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Indian shares mark second straight weekly gain as metal stocks, HDFC rally
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Indian shares closed the week on a strong note on Friday, lifted by a sizzling rally in metal stocks on upbeat global commodity prices and gains in mortgage lender HDFC following better-than-expected quarterly results.

The NSE Nifty 50 index rose 0.67% to 14,823.15, while the benchmark S&P BSE Sensex advanced 0.52% to 49,206.47. The indexes closed the week 1.3% and 0.9% higher, respectively, registering their second straight week of gains.

Metal shares clocked their best week since early February with a 4.7% jump on Friday as iron ore futures vaulted on strong Chinese demand and copper prices hit a record high amid tight supply outlook in a global economic recovery.

Tata Steel, which reported strong results earlier in the week, soared 7.4% to a record high and was among the top boosts to the Nifty 50, while JSW Steel climbed 3.7%.

"Indian metal companies have good inventory. The surge in metal prices, as major economies spend more money on infrastructure, is helping boost valuations," said Kshitij Purohit, lead commodities & currency at CapitalVia Global Research.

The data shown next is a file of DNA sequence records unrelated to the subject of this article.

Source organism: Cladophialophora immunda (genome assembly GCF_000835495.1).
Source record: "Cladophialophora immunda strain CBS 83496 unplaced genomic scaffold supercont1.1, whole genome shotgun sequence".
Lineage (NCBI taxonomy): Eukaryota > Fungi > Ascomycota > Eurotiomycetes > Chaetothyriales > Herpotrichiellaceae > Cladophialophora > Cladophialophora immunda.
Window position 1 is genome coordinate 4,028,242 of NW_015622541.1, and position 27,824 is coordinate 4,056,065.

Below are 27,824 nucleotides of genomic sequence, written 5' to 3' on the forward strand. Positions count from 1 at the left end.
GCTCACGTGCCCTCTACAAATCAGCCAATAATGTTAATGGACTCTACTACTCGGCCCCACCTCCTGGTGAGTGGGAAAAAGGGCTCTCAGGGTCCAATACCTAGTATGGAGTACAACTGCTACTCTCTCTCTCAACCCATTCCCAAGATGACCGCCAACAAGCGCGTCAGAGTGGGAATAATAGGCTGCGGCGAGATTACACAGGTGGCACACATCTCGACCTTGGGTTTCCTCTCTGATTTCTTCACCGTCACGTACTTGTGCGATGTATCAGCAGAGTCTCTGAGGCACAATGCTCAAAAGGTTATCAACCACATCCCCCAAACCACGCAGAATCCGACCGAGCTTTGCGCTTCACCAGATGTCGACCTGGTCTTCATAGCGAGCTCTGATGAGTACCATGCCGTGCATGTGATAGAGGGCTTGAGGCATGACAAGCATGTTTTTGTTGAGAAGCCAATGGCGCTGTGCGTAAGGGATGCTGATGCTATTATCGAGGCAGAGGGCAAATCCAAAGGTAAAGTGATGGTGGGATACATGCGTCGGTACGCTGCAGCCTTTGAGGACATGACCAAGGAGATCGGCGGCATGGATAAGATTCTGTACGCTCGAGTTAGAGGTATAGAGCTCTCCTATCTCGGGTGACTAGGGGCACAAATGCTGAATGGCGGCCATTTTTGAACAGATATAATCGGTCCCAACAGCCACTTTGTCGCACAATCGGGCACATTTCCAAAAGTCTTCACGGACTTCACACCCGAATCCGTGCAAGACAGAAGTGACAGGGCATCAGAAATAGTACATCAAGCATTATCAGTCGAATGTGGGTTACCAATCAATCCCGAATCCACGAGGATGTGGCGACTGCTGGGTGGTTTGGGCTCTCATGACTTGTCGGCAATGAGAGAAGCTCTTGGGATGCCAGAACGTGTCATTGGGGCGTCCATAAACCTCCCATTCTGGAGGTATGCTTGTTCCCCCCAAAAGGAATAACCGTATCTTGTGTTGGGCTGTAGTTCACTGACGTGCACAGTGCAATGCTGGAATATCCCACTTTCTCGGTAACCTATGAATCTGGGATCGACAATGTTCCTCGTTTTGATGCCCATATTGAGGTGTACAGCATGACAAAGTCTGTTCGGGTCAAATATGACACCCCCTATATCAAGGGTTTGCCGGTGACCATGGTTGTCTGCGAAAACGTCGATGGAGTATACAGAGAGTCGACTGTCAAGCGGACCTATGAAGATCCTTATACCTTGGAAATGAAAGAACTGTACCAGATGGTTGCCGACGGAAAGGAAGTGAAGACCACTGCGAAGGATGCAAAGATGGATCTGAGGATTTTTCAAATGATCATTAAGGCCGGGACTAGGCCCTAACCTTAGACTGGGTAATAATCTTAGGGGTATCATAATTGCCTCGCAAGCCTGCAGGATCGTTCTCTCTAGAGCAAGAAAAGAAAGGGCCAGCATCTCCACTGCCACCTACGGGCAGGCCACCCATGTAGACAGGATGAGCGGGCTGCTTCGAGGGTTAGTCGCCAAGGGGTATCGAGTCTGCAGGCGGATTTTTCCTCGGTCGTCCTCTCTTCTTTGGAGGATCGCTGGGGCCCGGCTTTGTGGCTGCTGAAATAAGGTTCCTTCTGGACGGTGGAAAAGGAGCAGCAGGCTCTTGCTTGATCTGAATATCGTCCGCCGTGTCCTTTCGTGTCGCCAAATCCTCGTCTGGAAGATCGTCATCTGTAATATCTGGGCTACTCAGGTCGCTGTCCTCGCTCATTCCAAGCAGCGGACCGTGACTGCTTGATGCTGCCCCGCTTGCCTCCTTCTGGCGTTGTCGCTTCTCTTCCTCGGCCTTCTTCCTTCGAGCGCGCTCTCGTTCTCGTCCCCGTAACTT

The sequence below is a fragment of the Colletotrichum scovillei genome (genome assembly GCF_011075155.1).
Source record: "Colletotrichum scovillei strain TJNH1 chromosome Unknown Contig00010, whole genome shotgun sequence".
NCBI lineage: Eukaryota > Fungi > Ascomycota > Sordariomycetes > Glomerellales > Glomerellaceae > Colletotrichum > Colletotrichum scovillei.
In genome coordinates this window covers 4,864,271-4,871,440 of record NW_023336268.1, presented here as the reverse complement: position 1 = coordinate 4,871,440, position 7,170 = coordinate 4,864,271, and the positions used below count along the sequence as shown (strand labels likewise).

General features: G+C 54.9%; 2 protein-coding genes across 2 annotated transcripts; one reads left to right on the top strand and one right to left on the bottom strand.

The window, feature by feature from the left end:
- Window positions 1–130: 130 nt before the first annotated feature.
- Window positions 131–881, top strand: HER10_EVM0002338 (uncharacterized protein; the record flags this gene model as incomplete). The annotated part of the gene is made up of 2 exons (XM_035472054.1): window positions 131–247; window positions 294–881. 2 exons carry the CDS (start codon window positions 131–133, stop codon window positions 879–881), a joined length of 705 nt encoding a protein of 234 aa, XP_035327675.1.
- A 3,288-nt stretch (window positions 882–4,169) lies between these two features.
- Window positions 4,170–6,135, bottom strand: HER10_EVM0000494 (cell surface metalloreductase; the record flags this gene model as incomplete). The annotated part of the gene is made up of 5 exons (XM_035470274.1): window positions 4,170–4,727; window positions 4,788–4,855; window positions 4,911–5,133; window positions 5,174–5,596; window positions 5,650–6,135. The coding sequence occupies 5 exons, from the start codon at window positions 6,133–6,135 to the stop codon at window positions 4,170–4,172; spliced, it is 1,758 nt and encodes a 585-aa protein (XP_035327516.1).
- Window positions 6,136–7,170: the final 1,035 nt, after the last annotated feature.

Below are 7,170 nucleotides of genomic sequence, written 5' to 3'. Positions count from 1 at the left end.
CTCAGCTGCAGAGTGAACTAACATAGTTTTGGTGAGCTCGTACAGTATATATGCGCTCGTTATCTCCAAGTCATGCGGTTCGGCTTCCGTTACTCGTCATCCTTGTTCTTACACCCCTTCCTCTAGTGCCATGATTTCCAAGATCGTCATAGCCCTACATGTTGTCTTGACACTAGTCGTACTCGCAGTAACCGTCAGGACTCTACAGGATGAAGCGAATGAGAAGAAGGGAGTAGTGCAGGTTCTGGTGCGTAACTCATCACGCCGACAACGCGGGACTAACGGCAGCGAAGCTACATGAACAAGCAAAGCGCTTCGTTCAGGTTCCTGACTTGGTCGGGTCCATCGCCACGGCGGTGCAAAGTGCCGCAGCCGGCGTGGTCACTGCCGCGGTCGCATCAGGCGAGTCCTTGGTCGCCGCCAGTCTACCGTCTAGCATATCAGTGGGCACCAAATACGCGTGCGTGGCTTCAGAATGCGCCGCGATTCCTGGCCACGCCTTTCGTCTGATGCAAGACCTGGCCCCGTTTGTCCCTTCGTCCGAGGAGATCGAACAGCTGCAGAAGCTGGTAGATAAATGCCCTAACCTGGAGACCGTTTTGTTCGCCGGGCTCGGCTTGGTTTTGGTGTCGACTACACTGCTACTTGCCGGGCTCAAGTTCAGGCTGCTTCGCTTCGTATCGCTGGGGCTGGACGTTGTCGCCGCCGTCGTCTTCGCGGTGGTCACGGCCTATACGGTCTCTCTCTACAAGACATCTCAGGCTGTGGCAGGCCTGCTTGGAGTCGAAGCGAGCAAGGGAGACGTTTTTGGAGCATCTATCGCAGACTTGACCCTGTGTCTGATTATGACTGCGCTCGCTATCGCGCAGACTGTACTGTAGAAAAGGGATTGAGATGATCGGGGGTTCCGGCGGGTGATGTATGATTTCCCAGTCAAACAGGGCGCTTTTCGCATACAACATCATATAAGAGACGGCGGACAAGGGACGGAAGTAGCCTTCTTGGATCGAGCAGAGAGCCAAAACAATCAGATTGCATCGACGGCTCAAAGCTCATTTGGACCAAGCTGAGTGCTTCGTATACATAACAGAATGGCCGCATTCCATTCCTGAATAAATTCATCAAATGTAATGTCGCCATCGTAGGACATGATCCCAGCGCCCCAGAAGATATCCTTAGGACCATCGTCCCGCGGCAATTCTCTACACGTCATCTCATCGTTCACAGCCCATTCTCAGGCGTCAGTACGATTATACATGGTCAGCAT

Heavyweight HDFC Ltd jumped 2.7% as lower expenses helped the mortgage lender handily beat analysts' expectations for quarterly profit.

The gains eclipsed concerns over a record daily rise in domestic coronavirus cases which took the total tally to 21.49 million. Several states have entered lockdowns to curb the spread, which has led economists to cut growth expectations for Asia's third-largest economy.

Nikhil Kamath, co-founder of stock broker Zerodha, said excessive liquidity and hopes that pandemic implications would be short-lived were supporting markets.

UltraTech Cement, scheduled to report their quarterly results later in the day, rose 1.2%.

Consumer goods company Dabur India dropped 2% after missing street expectations for profit.

Broader equity markets were firm amid strong commodity prices and as strong data from major economies added to hopes of a swift recovery from the pandemic shock.

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